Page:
When:
24 May, 2017 @ 8:00 pm – 28 May, 2017 @ 3:00 pm
2017-05-24T20:00:00+10:00
2017-05-28T15:00:00+10:00
Where:
Earl Arts Centre
10 Earl St
Launceston TAS 7250
Australia
Cost:
$42 full, $38 concession, $30 child, $36 group 6+
Contact:
Grahame Foster
0413 629 500

                    

The Launceston Players are excited at the opportunity to present the classic play One Flew Over the Cuckoo’s Nest in 2017 with Megan Jolly as director, to be staged at the Earl Arts Centre from 24 – 28 May.

The play is set in the Day Room in a ward of a State Mental Hospital somewhere in the US Pacific Northwest in the 1960s. Randle P. McMurphy (Mac) is a charming rogue who contrives to serve a short sentence in an airy mental institution rather in a prison. This, he learns, was a mistake.

It was written as a novel by Ken Kesey in 1962 and was adapted into a Broadway play by Dale Wasserman.

The film, released in 1975, also based on the novel, won 5 Academy awards.

Time Magazine included the novel in its 100 Best English language novels from 1923 to 2005.

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For online booking, click on the green “Tickets” button above. Alternatively call Grahame Foster on phone 0413 629 500 to arrange to pick up your ticket at the door.

Although there is no allocated seating, if you have a mobility problem, we can accommodate you in the front and second rows if you let us know by emailing  secretary@launcestonplayers.com

 

THEATRE REVIEW BY MARCUS BOWER :

One Flew Over The Cuckoo’s Nest which opened confidently last night at the Earl Arts Centre captured the spirit and thematic intent of Dale Wasserman’s play.  Based on the well known novel by Ken Kesey, this was a fitting production to celebrate The Launceston Players 90th Anniversary.

Much of its success was due to Megan Jolly’s firm directorial hand and an ensemble that invested a palpable commitment to the play.

Working with this ensemble, Jolly was able to convey much of Wasserman’s interpretation of Kesey’s book, that set itself inside a mental institution in the 60’s.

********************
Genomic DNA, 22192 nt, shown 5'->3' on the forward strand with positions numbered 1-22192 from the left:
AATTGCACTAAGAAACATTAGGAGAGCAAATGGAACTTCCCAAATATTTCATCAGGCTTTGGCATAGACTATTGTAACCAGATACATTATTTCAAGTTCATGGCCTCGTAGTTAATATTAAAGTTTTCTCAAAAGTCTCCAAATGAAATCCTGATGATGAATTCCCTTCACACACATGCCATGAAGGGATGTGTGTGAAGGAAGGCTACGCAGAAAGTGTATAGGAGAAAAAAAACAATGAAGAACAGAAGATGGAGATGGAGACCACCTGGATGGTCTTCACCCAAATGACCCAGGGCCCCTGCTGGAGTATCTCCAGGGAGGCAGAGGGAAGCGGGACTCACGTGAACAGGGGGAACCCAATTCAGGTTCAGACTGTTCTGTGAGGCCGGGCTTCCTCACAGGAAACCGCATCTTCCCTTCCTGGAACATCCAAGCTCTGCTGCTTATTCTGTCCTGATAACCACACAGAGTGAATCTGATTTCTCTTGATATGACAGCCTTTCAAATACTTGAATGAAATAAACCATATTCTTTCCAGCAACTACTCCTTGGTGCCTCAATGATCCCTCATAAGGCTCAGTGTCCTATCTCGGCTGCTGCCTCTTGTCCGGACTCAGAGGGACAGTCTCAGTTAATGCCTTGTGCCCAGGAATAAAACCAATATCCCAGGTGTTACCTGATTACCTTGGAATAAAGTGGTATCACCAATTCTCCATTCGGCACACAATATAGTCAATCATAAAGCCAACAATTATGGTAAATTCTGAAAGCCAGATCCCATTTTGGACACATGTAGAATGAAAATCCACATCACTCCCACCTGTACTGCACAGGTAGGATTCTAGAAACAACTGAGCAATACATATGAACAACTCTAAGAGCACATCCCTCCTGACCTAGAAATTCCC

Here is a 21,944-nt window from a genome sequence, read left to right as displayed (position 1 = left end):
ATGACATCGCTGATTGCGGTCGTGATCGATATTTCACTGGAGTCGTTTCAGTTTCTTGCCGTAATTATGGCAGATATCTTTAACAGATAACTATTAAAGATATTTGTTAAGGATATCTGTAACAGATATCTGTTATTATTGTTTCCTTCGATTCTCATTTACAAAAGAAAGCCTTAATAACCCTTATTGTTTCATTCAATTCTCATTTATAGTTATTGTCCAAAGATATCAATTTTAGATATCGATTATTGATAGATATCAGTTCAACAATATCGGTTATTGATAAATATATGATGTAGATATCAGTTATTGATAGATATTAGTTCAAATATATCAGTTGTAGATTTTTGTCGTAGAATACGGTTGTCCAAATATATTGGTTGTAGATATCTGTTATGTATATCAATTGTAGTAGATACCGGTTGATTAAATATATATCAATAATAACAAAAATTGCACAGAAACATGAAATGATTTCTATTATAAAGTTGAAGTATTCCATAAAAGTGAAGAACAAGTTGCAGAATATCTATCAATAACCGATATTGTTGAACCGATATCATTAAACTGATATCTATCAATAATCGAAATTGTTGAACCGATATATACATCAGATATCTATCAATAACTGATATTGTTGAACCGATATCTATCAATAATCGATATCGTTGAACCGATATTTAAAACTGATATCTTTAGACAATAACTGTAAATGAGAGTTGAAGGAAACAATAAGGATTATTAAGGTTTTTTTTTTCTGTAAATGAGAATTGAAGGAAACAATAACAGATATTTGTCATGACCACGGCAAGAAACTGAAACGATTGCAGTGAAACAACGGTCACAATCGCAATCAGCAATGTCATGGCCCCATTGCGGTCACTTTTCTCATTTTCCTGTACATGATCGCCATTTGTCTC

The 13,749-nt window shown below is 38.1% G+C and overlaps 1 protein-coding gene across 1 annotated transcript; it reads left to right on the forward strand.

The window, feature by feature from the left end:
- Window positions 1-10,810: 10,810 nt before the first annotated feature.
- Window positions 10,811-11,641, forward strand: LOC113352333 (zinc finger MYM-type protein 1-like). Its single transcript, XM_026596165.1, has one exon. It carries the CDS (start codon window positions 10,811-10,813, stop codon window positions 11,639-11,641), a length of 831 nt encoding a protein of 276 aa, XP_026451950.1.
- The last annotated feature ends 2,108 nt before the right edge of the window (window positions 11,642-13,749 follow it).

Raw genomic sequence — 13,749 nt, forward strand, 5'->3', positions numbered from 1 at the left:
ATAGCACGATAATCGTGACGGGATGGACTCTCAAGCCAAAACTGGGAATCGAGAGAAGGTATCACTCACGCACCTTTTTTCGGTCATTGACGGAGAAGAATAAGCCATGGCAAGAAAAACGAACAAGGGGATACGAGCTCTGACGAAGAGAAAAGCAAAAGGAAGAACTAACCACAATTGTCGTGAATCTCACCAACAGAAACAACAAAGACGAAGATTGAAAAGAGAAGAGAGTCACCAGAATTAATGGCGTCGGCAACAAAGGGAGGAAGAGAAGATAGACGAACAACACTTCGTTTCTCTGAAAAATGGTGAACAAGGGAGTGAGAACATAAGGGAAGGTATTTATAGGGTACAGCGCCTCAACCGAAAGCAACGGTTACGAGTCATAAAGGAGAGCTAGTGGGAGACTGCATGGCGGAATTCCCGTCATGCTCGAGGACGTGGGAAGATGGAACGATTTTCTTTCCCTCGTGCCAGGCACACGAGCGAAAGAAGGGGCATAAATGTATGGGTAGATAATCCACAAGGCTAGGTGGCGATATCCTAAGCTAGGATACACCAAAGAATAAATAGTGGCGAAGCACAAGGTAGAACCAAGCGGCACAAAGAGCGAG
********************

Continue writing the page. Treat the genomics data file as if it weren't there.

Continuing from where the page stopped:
Simply put, America in that decade was a volatile time where authority in all its manifestations was being questioned and challenged.  The play’s chief protagonist, RP McMurphy was the embodiment of this rebellious spirit and Gerard Lane’s portrayal of the ‘disruptor’ did not disappoint.

Lane led and indeed drove this play and gave a controlled and calibrated performance that grew-as did the play. He made us care for McMurphy and possessed a presence that enveloped all those whom he met on stage.  His role was pivotal.

Orbiting around protagonist McMurphy were the inmates of a State Mental Hospital somewhere in the Pacific Northwest. 

Leigh Oswin as Dale Harding led the ensemble of inmates and caught with unerring accuracy the affected mannerisms of this conflicted character.  He held our attention and admiration for the entire play.  Amanda Dawes as the calculating Nurse Ratched, possessed the right dose of menace and manipulation and seemed to revel in the role; while Robbie Bleakley sustained the difficult part of Martini without falling into caricature. Danny Gibson invested a degree of child-like vulnerability as the doomed Billy Bibbitt while Jan Gluszyk and Antonio Zanchetta held the outer elements of the ensemble with understated credibility.  Callum Westwood had the physical presence as Chief Bromden but his accent as a North American Indian was questionable.  Lena Reilly-Andrews possessed a delightful innocence as Ratched’s junior assistant and counter balanced Fiona Reilly’s colourful and vivacious Candy.  Hers was a flamboyant cameo.

The strength of this production was quite clearly the ensemble but strong production values underpinned the performances.

The talented Darren Wilmott’s wonderful set, lighting and sound design gave the show its visual and aural integrity while the costumes by Gina McKenzie were authentic and added greatly to the overall look and feel of the show.

It was evident that Jolly had brought together an experienced technical crew who gave her the physical platform from which she could project her own take on Wasserman’s words.

One Flew Over The Cuckoo’s Nest is a work that was and is a valuable and worthy addition to The Players’ long history of theatrical productions in this town. The season is not long so the age old advice would be to get a ticket now before it finishes this Sunday.  You would not be disappointed.

 

 

 

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Playwright:  Dale Wasserman

Director: Megan Jolly

Cast:

Randle Patrick McMurphy – Gerard Lane
Chief Bromden – Callum Westwood
Dale Harding – Leigh Oswin
Billy Bibbit – Danny Gibson
Scanlon – Jan Gluszyk
Cheswick – Antonio Zanchetta
Martini – Robbie Bleakley
Ruckley – Aaron Beck
Nurse Ratched – Amanda Dawes
Dr Spivey – Troy Ridgway
Nurse Flinn – Lena Reilly-Andrews
Aide Warren – Harrison Collis Oates
Aide Williams – Jaan Schild
Aide Turkle –  Malcolm Reid
Candy Starr – Fiona Reilly
Sandy – Caitlyn Stirling

Set, Lighting and Sound Design – Darren Willmot

Costumes – Gina McKenzie

Props – Jan Murphy

Executive producers – Grahame Foster, Jeff Hockley

            

           

         

 

                      

            

                       

  

  

 

  

  

 

 

 

 

 

 

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